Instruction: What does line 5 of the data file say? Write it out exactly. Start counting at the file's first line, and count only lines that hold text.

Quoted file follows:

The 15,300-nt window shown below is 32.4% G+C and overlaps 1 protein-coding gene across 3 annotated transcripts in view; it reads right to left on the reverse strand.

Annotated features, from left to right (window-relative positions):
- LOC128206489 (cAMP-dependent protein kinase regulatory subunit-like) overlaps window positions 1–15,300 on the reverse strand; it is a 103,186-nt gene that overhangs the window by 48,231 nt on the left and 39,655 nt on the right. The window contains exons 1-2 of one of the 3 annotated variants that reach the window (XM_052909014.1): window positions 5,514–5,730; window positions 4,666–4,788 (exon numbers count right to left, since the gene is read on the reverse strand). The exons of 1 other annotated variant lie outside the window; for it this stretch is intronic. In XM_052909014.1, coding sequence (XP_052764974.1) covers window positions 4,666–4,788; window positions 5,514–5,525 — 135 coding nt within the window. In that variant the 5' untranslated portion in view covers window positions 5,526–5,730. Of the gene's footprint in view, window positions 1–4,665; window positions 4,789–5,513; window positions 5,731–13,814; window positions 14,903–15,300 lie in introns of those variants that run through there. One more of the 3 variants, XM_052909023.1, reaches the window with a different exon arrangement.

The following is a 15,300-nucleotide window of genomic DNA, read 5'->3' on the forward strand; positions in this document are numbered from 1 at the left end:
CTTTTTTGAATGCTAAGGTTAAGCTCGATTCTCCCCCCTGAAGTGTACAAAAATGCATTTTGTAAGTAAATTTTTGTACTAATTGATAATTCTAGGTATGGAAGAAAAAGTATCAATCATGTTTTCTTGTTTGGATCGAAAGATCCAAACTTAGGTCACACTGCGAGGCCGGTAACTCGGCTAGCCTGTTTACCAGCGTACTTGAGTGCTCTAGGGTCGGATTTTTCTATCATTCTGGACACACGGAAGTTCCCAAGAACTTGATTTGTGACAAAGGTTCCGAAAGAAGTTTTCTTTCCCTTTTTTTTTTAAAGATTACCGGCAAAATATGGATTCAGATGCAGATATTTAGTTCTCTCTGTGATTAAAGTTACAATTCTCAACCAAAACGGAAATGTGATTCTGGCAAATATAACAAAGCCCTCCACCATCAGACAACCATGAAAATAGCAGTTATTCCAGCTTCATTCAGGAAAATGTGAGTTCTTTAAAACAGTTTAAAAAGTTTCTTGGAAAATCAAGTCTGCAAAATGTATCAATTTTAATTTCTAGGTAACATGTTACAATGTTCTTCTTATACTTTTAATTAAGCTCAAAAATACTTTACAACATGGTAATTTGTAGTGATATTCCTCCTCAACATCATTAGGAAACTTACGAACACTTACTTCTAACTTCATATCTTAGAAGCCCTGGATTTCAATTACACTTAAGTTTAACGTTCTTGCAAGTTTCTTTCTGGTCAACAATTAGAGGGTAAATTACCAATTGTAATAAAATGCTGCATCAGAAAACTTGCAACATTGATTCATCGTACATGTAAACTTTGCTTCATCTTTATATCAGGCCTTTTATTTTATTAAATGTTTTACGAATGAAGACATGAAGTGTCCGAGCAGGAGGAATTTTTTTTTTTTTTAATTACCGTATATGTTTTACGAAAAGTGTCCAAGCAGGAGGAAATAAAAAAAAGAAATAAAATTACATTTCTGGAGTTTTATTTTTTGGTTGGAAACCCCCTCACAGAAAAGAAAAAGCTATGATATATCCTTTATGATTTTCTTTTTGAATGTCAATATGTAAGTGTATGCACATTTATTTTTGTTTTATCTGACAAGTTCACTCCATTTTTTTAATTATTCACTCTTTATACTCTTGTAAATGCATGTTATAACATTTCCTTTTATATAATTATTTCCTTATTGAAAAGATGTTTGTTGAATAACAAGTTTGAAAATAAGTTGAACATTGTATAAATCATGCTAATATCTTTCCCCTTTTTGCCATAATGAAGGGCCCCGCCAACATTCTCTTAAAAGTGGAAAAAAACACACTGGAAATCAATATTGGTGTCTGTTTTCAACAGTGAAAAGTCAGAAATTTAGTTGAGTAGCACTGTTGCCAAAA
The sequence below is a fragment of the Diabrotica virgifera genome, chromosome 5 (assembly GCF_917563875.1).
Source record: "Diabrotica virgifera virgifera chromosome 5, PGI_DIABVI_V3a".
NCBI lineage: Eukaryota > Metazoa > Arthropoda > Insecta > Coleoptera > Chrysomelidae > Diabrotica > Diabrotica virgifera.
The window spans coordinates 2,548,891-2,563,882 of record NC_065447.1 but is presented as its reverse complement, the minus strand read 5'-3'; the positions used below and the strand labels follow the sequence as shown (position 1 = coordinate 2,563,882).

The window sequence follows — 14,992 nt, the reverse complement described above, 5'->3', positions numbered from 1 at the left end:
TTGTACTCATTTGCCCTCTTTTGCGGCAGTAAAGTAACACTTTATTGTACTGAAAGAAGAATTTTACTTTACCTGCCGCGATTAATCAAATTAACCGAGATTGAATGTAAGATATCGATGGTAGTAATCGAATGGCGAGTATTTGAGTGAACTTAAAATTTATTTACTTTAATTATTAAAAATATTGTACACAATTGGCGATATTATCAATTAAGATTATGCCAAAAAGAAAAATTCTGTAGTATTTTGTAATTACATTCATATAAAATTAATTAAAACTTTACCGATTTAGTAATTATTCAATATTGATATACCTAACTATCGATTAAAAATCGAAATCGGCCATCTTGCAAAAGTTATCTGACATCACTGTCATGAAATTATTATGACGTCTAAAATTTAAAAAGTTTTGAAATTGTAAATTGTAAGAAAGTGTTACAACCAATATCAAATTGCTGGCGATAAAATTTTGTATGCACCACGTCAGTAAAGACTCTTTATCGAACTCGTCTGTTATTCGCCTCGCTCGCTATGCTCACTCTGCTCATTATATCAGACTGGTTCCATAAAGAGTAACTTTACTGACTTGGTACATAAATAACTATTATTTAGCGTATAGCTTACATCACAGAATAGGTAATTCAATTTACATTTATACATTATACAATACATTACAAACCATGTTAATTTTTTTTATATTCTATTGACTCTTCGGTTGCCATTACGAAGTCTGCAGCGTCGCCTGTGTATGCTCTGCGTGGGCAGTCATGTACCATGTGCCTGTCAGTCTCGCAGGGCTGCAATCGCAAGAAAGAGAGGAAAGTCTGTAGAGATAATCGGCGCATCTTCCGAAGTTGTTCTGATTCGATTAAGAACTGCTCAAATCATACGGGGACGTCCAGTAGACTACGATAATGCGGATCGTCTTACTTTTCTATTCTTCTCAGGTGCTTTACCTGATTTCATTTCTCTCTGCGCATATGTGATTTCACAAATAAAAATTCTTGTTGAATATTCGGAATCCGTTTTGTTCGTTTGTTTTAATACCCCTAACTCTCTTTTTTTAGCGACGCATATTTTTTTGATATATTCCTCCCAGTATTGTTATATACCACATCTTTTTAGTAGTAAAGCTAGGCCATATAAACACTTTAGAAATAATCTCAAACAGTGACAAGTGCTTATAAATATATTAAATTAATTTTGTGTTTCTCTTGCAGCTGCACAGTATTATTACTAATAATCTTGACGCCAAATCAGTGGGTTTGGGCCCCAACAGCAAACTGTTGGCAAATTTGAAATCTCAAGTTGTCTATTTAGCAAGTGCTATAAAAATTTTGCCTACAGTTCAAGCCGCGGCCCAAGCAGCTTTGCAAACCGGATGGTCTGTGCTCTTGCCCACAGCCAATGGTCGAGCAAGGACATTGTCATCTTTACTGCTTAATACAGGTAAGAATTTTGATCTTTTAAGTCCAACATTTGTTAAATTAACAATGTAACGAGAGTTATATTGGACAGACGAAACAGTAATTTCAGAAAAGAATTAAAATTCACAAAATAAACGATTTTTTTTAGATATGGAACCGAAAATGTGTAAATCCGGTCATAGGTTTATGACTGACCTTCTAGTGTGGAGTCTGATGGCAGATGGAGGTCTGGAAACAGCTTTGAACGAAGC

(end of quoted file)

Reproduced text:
CTTTTTTGAATGCTAAGGTTAAGCTCGATTCTCCCCCCTGAAGTGTACAAAAATGCATTTTGTAAGTAAATTTTTGTACTAATTGATAATTCTAGGTATGGAAGAAAAAGTATCAATCATGTTTTCTTGTTTGGATCGAAAGATCCAAACTTAGGTCACACTGCGAGGCCGGTAACTCGGCTAGCCTGTTTACCAGCGTACTTGAGTGCTCTAGGGTCGGATTTTTCTATCATTCTGGACACACGGAAGTTCCCAAGAACTTGATTTGTGACAAAGGTTCCGAAAGAAGTTTTCTTTCCCTTTTTTTTTTAAAGATTACCGGCAAAATATGGATTCAGATGCAGATATTTAGTTCTCTCTGTGATTAAAGTTACAATTCTCAACCAAAACGGAAATGTGATTCTGGCAAATATAACAAAGCCCTCCACCATCAGACAACCATGAAAATAGCAGTTATTCCAGCTTCATTCAGGAAAATGTGAGTTCTTTAAAACAGTTTAAAAAGTTTCTTGGAAAATCAAGTCTGCAAAATGTATCAATTTTAATTTCTAGGTAACATGTTACAATGTTCTTCTTATACTTTTAATTAAGCTCAAAAATACTTTACAACATGGTAATTTGTAGTGATATTCCTCCTCAACATCATTAGGAAACTTACGAACACTTACTTCTAACTTCATATCTTAGAAGCCCTGGATTTCAATTACACTTAAGTTTAACGTTCTTGCAAGTTTCTTTCTGGTCAACAATTAGAGGGTAAATTACCAATTGTAATAAAATGCTGCATCAGAAAACTTGCAACATTGATTCATCGTACATGTAAACTTTGCTTCATCTTTATATCAGGCCTTTTATTTTATTAAATGTTTTACGAATGAAGACATGAAGTGTCCGAGCAGGAGGAATTTTTTTTTTTTTTAATTACCGTATATGTTTTACGAAAAGTGTCCAAGCAGGAGGAAATAAAAAAAAGAAATAAAATTACATTTCTGGAGTTTTATTTTTTGGTTGGAAACCCCCTCACAGAAAAGAAAAAGCTATGATATATCCTTTATGATTTTCTTTTTGAATGTCAATATGTAAGTGTATGCACATTTATTTTTGTTTTATCTGACAAGTTCACTCCATTTTTTTAATTATTCACTCTTTATACTCTTGTAAATGCATGTTATAACATTTCCTTTTATATAATTATTTCCTTATTGAAAAGATGTTTGTTGAATAACAAGTTTGAAAATAAGTTGAACATTGTATAAATCATGCTAATATCTTTCCCCTTTTTGCCATAATGAAGGGCCCCGCCAACATTCTCTTAAAAGTGGAAAAAAACACACTGGAAATCAATATTGGTGTCTGTTTTCAACAGTGAAAAGTCAGAAATTTAGTTGAGTAGCACTGTTGCCAAAA